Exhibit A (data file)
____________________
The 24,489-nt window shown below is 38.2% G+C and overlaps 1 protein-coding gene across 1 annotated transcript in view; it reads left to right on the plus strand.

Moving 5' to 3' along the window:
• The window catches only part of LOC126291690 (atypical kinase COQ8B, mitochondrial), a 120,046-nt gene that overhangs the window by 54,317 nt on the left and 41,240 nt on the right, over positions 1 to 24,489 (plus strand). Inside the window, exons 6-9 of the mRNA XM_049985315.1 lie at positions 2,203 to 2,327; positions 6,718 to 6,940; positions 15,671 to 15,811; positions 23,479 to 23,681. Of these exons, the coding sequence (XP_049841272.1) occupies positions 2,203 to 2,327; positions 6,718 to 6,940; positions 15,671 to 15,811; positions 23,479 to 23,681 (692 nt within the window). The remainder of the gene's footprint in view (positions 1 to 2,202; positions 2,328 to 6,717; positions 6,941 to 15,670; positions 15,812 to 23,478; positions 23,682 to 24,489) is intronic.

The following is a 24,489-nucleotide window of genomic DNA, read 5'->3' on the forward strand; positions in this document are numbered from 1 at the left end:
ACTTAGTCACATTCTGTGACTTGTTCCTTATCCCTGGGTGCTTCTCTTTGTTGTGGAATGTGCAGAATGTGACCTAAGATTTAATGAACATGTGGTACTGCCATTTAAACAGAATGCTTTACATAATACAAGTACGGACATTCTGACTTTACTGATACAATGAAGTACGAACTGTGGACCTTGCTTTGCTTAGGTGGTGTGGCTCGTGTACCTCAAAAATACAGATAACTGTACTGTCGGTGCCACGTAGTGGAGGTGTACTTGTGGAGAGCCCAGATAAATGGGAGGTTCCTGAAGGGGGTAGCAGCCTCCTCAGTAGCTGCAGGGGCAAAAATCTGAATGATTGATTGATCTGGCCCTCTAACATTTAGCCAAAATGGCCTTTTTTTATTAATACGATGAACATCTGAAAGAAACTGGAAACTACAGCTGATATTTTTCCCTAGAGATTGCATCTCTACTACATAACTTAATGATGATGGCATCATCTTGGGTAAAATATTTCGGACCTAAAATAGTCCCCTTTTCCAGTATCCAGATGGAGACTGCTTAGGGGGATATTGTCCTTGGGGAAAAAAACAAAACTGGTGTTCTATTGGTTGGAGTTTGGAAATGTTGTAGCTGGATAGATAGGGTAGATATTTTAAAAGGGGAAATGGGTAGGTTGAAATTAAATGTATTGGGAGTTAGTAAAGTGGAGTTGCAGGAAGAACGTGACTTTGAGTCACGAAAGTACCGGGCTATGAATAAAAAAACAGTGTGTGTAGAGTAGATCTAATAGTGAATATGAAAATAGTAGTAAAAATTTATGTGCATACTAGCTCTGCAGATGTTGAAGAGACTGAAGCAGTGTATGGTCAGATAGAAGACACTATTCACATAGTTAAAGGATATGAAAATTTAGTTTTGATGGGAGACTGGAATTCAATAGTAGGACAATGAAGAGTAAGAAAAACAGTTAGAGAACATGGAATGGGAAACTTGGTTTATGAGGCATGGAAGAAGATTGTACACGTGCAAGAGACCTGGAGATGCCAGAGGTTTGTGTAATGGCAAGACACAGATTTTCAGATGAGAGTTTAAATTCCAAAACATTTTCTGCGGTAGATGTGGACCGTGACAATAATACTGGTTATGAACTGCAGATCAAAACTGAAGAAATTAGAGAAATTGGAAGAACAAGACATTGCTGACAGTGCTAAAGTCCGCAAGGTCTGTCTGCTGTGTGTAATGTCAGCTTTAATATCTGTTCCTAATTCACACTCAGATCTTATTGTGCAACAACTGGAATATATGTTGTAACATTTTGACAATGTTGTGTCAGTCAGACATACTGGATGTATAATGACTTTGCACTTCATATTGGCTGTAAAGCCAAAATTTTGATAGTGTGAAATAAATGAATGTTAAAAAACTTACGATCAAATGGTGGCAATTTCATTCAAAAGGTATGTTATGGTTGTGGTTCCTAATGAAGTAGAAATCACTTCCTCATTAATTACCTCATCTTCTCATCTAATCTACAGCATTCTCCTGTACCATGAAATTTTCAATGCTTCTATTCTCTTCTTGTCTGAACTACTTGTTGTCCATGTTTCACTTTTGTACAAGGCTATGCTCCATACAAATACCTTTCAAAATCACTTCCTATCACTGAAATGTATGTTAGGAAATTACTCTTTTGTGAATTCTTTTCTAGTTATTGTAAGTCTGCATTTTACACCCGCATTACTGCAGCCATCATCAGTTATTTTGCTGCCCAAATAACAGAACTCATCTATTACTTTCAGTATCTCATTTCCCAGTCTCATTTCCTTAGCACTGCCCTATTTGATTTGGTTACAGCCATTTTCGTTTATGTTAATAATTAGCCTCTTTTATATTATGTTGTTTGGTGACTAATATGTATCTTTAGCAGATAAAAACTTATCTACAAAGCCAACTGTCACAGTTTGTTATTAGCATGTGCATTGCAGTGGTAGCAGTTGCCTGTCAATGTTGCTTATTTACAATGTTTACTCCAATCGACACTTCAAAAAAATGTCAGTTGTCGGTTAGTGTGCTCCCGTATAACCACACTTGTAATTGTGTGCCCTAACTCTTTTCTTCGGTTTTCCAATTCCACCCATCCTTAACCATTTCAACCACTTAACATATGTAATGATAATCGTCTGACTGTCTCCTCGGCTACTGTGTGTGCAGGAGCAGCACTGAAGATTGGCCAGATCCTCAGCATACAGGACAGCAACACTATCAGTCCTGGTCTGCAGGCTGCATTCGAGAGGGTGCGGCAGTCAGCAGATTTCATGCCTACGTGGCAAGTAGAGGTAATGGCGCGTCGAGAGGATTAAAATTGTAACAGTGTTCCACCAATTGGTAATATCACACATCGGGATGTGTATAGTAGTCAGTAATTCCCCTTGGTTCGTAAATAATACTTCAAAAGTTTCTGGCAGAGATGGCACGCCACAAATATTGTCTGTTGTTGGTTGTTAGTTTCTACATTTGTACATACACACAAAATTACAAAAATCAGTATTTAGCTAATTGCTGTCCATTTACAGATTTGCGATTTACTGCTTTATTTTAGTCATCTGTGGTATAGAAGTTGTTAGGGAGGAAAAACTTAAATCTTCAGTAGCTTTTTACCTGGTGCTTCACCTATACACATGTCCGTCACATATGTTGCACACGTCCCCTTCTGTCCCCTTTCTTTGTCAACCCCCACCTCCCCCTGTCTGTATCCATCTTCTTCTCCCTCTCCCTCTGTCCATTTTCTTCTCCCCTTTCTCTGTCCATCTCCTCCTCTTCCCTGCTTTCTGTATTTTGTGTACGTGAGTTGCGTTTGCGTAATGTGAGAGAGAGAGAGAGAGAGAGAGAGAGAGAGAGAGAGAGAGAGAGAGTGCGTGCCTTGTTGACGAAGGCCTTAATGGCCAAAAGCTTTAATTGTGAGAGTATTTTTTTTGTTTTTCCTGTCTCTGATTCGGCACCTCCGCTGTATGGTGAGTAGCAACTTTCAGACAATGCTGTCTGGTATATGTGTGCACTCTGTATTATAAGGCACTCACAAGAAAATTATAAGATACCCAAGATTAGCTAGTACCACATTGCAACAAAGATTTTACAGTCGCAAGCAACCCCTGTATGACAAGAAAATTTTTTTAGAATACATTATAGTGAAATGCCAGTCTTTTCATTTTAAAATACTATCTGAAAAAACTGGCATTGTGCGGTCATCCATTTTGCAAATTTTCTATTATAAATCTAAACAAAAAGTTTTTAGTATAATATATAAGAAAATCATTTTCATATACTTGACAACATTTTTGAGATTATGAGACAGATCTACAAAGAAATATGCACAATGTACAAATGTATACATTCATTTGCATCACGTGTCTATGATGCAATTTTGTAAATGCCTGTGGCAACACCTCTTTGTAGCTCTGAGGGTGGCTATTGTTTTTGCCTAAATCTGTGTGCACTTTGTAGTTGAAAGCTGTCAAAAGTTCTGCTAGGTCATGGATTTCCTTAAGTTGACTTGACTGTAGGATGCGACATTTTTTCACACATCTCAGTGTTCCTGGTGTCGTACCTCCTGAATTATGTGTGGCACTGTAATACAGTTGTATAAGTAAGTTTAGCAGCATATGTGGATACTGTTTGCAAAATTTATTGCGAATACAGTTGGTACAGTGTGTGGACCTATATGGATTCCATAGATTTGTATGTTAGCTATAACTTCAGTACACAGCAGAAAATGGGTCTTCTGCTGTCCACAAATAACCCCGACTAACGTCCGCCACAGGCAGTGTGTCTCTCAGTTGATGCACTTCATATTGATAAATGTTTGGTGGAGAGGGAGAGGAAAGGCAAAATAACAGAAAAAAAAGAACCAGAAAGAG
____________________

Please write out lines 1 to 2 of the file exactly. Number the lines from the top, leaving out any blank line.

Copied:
The 24,489-nt window shown below is 38.2% G+C and overlaps 1 protein-coding gene across 1 annotated transcript in view; it reads left to right on the plus strand.

Moving 5' to 3' along the window: